Natural Philosophies
by Michael J. Leach
40 poems ~ 86 pages
Price: AU$19.95
Publisher: Recent Work Press
ISBN: 9780645180855
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Reviewed by Thelma T. Reyna, Ph.D.

        Michael J. Leach is one of those rare authors who is gifted in two realms often considered diametric: the fluid world of poetry, and the precise sphere of science. A multiple-award winning poet, Michael straddles the two with aplomb because his life has successfully blended both worlds. His new, full-length poetry collection, Natural Philosophies, attests to his skill in navigating subjective and objective matters with an engaging, authentic ease.

        In his native Australia, Leach works as a health researcher and senior lecturer in demography and evidence-based practice. In his “off hours,” he delves into nature, art, current events, personal memories, and other inspirations to create poetry reflecting “core components of the human experience: health, illness, and death,” as he describes his work. The illness and death include not just people he loves, but also the natural world, from wildlife to climate, for Leach sees the suffering and survival of human beings, our environment, and animal life as linked.

        His book is divided into “Part One: Planetarium” and “Part Two: The Biopsychosocial Model.” The first half briefly takes readers into the heavens, among the stars in galaxies and planets in our solar system. In “Constellations,” readers see burning stars in a new, personified light: self-immolators with “the most marvelous/ self-sacrifice/ in the Universe” (p. 4). In “Fractional,” the speaker reflects upon the classic four elements of life–water, earth, air, fire–assessing each one’s salience to human beings from the perspectives of scientists, morticians, athletes, artists, and philosophers (pp. 12-13) and concluding that humans need all equally.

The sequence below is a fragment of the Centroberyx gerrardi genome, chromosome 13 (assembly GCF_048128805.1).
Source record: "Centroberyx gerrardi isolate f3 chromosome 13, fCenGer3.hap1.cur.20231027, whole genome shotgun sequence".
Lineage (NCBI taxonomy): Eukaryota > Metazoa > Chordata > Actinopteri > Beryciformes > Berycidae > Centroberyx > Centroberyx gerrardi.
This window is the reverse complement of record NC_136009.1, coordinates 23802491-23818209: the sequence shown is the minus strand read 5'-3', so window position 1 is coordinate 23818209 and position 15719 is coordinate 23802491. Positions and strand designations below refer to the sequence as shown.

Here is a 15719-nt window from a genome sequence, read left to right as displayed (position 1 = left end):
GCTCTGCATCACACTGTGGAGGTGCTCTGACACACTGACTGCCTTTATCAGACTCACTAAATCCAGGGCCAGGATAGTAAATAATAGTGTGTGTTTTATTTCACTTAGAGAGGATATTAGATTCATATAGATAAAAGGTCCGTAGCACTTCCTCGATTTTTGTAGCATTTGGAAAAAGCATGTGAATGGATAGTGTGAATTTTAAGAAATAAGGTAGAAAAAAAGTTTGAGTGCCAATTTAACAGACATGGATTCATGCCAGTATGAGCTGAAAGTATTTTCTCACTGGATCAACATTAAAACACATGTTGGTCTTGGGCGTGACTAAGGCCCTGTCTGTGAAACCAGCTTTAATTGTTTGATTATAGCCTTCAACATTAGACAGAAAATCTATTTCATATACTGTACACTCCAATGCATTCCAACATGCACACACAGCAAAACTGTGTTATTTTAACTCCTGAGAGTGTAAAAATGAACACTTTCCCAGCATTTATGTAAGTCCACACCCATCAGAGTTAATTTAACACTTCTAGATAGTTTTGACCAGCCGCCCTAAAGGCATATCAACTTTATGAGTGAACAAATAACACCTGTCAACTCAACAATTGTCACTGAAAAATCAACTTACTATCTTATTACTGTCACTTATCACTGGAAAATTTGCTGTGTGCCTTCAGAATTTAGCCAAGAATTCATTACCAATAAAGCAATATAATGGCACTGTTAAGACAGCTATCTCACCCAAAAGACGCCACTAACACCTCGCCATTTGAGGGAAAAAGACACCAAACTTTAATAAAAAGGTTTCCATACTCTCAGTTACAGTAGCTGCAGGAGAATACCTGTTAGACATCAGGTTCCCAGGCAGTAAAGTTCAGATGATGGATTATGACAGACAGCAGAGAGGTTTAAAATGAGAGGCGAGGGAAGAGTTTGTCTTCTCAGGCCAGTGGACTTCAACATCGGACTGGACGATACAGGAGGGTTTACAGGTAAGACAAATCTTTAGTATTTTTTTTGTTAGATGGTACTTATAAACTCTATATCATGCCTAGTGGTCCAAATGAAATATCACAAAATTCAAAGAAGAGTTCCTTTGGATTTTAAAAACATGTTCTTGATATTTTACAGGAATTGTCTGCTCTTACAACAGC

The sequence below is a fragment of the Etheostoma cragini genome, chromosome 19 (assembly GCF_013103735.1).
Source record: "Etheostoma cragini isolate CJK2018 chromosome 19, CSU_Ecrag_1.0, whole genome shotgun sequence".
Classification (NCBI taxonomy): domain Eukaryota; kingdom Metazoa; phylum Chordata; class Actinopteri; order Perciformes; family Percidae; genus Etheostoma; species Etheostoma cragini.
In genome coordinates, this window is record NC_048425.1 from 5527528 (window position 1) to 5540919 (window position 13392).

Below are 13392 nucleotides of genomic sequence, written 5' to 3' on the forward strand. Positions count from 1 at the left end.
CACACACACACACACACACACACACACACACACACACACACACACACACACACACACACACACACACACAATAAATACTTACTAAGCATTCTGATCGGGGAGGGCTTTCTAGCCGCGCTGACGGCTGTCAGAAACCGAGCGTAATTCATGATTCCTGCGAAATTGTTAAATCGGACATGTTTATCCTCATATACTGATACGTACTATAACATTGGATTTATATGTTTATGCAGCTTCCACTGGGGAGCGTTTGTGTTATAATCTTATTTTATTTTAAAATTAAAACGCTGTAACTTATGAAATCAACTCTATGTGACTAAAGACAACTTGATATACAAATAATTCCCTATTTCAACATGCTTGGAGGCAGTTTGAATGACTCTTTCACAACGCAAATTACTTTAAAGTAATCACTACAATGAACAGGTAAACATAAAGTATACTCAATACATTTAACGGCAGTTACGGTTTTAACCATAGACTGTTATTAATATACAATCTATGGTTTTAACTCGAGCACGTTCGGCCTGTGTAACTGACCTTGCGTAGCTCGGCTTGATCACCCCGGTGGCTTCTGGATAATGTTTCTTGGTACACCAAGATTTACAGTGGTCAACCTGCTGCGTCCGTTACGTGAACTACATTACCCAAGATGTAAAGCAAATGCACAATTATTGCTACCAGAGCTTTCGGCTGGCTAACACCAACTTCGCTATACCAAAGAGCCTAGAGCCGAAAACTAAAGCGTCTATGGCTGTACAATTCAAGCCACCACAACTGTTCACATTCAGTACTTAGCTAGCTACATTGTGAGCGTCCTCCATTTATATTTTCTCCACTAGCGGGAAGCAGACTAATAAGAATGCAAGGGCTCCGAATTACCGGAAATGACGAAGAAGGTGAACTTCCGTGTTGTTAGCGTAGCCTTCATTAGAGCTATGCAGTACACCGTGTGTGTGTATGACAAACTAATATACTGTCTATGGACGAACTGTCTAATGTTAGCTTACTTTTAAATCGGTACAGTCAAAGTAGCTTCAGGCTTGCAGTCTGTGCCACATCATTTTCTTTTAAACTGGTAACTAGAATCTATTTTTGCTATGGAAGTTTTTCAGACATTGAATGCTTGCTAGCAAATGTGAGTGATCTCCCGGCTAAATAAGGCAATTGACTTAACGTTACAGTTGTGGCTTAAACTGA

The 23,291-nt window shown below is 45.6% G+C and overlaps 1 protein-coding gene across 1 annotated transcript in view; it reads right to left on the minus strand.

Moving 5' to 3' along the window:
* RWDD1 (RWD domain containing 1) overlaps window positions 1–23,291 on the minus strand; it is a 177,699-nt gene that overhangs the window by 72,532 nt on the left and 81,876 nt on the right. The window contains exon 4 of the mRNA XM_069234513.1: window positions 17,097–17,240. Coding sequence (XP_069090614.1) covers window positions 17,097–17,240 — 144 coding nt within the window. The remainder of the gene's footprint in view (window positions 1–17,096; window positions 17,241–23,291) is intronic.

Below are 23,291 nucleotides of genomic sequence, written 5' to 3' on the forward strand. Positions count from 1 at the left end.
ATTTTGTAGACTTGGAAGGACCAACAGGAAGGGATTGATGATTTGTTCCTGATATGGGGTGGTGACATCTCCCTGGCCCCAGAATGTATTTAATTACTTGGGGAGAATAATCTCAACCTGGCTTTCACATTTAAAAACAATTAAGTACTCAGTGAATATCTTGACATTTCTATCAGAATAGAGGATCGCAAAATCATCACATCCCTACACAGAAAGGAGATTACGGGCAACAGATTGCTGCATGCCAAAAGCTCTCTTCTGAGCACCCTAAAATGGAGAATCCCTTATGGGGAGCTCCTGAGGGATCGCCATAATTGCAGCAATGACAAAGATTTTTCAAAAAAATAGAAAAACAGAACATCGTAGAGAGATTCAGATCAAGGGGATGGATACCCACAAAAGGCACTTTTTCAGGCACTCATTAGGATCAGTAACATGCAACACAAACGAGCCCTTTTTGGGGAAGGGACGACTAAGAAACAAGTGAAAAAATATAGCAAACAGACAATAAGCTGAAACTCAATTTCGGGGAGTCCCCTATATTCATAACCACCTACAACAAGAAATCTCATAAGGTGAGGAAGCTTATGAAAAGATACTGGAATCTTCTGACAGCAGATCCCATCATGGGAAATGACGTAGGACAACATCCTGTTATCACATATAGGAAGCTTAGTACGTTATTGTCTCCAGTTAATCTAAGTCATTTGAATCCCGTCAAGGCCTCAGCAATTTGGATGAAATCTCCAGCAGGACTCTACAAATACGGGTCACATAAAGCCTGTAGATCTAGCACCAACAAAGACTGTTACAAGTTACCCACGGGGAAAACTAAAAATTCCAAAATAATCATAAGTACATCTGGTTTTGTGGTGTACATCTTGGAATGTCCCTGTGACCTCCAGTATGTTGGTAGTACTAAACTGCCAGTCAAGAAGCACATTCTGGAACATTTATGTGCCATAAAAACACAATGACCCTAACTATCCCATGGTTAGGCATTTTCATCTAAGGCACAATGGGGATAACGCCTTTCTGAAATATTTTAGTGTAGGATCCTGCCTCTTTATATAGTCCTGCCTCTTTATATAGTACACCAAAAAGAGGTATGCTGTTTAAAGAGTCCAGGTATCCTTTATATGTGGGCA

Science is a strong component of Part One, as is its visual element deriving from its dozen or so concrete poems, which add an additional, visual layer to Natural Philosophies. Leach’s concrete poems are innovative and sophisticated. His most effective in this book, “The Australian Anthropo-seen” (p. 25), depicts the iconic koala in all its beloved physical attributes. Most important, however, Leach artistically weaves into the poem one of his recurrent themes: the climate crisis. He warns us of the danger koalas face:

        [The koala] is adaptable yet vulnerable to the effects of global warming. The ever-
        increasing CO2 levels in Earth’s atmosphere … change the chemical composition
        of eucalyptus leaves, raising concentrations of tannins & reducing concentrations
        of proteins … [so] nutritional value is compromised. Meanwhile, … increasingly
        intense bushfire seasons burn more & more koalas & their gumtree homes. These
        changes may be more than our symbolic marsupial can stand.

        In another poem, “In Memory of an Island Species,” Leach bemoans “an endling,” the last of her species, a forest skink who was belatedly protected by edict and perished soon after, noting wistfully, “She left us a legacy/ & another/ lesson” (p. 23). In the renga “Summer Air,” Leach joins forces with Sydneysider Rachel Rayner to describe, in gripping detail, an Australian bushfire whose effects the pair personally witnessed–a horrid legacy from global warming:

        … breathers of smoke
        blown in from the bush,